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We are entering, we are told, a post-liberal age.
Authoritarian populism is in the political ascendant, and notions of permissiveness, multiculturalism and “identity politics” have allegedly failed us, meaning that we must now fall back on some notion of tradition. However, it’s not only the usual, conservative suspects who have got on board with this argument, but centrist politicians who, at least notionally, are hostile to the likes of Donald Trump and UKIP.
Authentocrats examines this populism of the centre, and exposes how its spurious concern for “real people” is part of a broader turn within British culture (as exemplified in the brute masculinity of Daniel Craig’s James Bond, the allegedly “progressive” patriotism of nature writing, and a televisual obsession with the World Wars), as it withdraws from the openness of the Nineties under the bad-faith supposition that there’s nowhere to go but backwards.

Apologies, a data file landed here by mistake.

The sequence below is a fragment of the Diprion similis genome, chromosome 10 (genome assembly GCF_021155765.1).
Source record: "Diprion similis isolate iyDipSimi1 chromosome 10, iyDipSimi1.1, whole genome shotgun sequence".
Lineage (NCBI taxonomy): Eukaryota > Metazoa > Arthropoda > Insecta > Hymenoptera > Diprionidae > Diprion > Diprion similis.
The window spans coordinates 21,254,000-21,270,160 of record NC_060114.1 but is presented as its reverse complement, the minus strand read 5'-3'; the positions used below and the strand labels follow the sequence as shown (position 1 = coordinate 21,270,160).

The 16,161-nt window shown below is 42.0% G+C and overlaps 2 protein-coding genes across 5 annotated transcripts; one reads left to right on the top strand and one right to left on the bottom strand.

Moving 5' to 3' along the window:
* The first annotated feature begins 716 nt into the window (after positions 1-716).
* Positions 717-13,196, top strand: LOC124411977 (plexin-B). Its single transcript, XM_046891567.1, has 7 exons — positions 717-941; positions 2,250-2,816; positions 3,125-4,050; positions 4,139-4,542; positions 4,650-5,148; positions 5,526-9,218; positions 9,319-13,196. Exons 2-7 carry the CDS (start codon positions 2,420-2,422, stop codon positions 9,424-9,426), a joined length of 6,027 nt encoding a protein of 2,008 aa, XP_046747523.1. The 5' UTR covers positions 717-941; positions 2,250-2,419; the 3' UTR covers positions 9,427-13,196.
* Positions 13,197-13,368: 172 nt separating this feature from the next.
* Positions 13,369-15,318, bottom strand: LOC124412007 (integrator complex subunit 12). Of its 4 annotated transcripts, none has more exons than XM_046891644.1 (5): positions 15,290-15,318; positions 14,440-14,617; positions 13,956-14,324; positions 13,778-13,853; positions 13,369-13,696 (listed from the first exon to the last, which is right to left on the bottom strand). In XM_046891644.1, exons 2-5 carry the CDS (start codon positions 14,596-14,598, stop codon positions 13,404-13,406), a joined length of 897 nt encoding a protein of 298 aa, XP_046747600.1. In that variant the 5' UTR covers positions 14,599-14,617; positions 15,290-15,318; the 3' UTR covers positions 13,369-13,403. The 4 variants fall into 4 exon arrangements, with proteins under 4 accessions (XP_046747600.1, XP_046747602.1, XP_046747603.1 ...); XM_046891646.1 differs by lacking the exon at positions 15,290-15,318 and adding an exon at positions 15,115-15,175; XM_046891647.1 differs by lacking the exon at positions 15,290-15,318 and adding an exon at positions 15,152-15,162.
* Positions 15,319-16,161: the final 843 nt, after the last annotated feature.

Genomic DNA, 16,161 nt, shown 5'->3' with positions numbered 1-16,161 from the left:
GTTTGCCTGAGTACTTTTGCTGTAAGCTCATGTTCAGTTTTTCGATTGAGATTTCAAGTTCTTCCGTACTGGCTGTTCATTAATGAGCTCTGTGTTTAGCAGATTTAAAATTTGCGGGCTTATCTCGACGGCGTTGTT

In their declaration that the left can only save itself by becoming less liberal, Authentocrats charges liberals themselves with fuelling the post-liberal turn, and asks where the space might be found for an alternative.
Joe Kennedy is from the north-east of England and teaches English and Cultural Studies on the University of Gothenburg’s programme at the University of Sussex in Brighton. He writes on literature, critical and cultural theory, politics, music and sport for a range of publications.
“Authentocrats is a bracing corrective to a political discourse awash with specious appeals to imagined communities, a timely reminder that what we think of as “real” – in culture as in art – is often mere fiction.”